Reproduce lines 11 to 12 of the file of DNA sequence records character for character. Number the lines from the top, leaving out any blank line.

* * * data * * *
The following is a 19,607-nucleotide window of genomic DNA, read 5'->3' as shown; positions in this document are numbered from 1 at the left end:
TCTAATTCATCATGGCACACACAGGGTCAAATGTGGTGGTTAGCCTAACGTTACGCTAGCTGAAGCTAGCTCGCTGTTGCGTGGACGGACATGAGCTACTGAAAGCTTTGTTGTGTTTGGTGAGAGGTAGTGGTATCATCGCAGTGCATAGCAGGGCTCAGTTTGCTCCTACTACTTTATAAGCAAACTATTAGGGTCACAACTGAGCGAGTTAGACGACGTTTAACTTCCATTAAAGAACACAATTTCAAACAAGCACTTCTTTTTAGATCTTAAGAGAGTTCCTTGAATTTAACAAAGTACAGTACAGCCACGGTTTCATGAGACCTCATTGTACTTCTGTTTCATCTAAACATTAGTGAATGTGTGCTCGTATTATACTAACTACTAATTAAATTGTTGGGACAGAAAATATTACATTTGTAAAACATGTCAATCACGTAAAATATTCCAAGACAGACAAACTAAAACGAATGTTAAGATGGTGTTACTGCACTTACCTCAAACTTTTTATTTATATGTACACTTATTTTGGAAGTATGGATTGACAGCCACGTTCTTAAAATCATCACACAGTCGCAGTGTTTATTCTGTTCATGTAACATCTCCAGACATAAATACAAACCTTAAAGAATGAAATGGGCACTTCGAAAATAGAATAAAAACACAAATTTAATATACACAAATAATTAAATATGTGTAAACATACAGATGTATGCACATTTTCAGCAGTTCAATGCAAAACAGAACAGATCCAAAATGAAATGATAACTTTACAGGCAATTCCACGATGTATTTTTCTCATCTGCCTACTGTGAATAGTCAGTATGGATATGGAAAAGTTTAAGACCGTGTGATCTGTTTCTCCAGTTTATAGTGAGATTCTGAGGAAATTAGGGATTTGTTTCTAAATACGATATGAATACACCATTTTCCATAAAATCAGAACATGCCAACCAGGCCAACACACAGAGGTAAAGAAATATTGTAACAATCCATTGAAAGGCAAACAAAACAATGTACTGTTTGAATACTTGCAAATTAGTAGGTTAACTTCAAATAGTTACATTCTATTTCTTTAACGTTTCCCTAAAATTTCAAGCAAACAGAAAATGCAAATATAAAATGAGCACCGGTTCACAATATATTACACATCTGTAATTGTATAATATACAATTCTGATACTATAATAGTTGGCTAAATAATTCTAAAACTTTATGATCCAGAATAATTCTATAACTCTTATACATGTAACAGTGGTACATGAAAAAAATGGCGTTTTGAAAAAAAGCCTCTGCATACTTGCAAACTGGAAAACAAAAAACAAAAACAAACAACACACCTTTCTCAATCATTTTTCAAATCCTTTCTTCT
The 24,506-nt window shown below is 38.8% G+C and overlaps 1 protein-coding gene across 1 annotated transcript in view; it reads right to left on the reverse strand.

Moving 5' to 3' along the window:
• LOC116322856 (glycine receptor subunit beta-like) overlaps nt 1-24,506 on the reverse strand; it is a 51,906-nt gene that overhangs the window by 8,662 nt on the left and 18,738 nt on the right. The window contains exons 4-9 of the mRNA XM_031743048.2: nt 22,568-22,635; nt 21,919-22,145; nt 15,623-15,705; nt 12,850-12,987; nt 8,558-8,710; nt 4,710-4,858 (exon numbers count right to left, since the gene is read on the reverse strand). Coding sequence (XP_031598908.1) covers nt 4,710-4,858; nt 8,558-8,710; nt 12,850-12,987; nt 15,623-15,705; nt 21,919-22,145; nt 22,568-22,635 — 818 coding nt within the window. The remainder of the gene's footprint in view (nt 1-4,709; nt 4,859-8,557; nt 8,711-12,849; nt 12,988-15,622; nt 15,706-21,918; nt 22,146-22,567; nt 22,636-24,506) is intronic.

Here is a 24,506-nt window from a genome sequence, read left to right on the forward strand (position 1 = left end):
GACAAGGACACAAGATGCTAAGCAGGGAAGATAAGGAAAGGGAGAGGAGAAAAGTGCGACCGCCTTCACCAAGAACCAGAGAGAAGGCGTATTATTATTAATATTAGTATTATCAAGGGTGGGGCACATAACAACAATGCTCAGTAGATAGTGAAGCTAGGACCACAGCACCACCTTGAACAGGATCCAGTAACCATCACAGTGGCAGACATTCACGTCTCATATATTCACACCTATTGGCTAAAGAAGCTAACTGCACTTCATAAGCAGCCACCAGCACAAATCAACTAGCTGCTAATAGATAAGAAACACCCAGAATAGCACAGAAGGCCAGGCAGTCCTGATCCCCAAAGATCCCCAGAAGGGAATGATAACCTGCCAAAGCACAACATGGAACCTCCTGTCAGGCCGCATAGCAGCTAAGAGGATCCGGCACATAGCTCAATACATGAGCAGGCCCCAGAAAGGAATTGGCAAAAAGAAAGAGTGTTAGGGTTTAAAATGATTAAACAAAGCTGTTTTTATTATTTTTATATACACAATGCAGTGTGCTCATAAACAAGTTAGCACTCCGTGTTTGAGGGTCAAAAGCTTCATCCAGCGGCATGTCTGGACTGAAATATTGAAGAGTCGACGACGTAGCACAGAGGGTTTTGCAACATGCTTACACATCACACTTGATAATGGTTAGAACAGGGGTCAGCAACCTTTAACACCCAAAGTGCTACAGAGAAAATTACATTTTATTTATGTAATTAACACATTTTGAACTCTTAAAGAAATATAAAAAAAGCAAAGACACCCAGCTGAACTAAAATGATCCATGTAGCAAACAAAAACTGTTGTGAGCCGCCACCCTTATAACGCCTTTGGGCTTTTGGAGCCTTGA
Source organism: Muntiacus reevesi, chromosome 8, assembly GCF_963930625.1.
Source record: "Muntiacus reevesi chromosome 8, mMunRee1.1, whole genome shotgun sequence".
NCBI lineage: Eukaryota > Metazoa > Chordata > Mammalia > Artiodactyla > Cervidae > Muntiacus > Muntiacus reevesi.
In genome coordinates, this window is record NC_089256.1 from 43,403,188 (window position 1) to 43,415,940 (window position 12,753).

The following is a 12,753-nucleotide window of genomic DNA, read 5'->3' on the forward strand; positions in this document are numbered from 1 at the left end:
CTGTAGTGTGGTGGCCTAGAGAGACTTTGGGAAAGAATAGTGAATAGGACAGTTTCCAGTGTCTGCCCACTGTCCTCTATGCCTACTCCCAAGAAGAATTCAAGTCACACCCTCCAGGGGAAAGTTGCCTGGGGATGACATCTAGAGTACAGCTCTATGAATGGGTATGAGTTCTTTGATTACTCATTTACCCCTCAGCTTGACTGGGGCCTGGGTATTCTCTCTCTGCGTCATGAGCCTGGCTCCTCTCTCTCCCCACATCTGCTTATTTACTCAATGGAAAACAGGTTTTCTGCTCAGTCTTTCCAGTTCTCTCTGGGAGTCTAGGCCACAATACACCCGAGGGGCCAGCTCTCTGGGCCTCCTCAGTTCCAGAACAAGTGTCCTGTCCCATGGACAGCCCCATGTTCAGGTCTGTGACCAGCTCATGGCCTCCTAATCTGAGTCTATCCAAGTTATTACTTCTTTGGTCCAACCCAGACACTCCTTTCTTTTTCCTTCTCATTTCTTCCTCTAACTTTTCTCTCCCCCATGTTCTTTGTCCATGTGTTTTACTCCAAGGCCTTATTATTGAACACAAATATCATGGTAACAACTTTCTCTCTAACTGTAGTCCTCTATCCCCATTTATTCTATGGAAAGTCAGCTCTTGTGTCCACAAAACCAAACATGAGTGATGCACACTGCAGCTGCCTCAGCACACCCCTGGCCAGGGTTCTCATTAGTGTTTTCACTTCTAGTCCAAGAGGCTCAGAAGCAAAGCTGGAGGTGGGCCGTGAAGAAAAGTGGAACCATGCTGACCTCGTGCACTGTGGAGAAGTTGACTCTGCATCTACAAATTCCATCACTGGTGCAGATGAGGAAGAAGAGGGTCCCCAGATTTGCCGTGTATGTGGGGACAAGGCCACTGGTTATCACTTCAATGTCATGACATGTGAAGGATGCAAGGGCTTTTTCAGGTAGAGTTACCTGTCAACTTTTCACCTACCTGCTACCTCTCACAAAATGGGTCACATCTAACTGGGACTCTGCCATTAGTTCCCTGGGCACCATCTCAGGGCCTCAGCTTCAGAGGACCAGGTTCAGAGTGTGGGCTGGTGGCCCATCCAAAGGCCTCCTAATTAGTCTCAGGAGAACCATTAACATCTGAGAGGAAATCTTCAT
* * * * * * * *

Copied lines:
In genome coordinates, this window is record NC_089256.1 from 43,403,188 (window position 1) to 43,415,940 (window position 12,753).

The following is a 12,753-nucleotide window of genomic DNA, read 5'->3' on the forward strand; positions in this document are numbered from 1 at the left end: